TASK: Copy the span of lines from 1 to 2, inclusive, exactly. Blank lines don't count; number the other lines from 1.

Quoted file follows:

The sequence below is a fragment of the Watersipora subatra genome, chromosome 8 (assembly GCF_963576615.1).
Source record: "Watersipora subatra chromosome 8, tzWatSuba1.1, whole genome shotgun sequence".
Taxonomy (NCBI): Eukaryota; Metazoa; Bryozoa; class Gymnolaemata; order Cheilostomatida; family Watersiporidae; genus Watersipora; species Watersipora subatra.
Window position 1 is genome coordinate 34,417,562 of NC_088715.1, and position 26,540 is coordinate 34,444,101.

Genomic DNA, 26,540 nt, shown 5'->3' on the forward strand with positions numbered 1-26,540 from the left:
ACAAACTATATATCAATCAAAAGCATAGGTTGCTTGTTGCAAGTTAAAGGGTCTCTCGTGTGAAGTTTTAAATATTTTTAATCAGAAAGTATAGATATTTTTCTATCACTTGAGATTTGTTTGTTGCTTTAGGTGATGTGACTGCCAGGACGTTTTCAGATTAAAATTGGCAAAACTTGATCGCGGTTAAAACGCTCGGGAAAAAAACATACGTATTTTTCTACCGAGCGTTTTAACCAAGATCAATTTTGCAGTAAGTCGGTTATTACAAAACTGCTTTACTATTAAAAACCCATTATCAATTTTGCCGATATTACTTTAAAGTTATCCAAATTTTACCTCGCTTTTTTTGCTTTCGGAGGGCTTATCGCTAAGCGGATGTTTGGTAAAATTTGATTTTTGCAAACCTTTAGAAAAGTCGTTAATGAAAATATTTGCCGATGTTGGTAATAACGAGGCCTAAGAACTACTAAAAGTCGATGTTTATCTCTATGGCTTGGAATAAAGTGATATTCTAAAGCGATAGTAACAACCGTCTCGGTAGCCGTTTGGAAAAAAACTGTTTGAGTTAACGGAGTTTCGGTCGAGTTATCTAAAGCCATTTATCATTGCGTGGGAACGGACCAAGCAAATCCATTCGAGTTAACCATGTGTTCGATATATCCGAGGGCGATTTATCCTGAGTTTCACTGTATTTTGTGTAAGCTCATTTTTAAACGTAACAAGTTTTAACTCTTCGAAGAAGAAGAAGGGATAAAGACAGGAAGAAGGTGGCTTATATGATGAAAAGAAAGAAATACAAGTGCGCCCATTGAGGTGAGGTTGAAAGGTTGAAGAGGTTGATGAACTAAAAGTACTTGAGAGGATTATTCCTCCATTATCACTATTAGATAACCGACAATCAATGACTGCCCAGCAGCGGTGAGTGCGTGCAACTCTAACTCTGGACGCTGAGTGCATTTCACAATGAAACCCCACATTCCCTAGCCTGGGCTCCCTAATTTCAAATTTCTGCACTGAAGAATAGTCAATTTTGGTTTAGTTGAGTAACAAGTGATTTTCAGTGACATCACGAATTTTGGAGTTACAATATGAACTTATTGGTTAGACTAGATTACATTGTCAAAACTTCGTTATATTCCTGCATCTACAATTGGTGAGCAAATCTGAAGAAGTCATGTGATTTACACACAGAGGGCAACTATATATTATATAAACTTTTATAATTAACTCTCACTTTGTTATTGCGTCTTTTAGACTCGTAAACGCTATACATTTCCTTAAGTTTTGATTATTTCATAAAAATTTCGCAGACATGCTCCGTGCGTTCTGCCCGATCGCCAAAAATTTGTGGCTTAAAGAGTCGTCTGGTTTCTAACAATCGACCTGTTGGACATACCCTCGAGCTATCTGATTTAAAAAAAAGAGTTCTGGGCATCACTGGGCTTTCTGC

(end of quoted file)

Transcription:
The sequence below is a fragment of the Watersipora subatra genome, chromosome 8 (assembly GCF_963576615.1).
Source record: "Watersipora subatra chromosome 8, tzWatSuba1.1, whole genome shotgun sequence".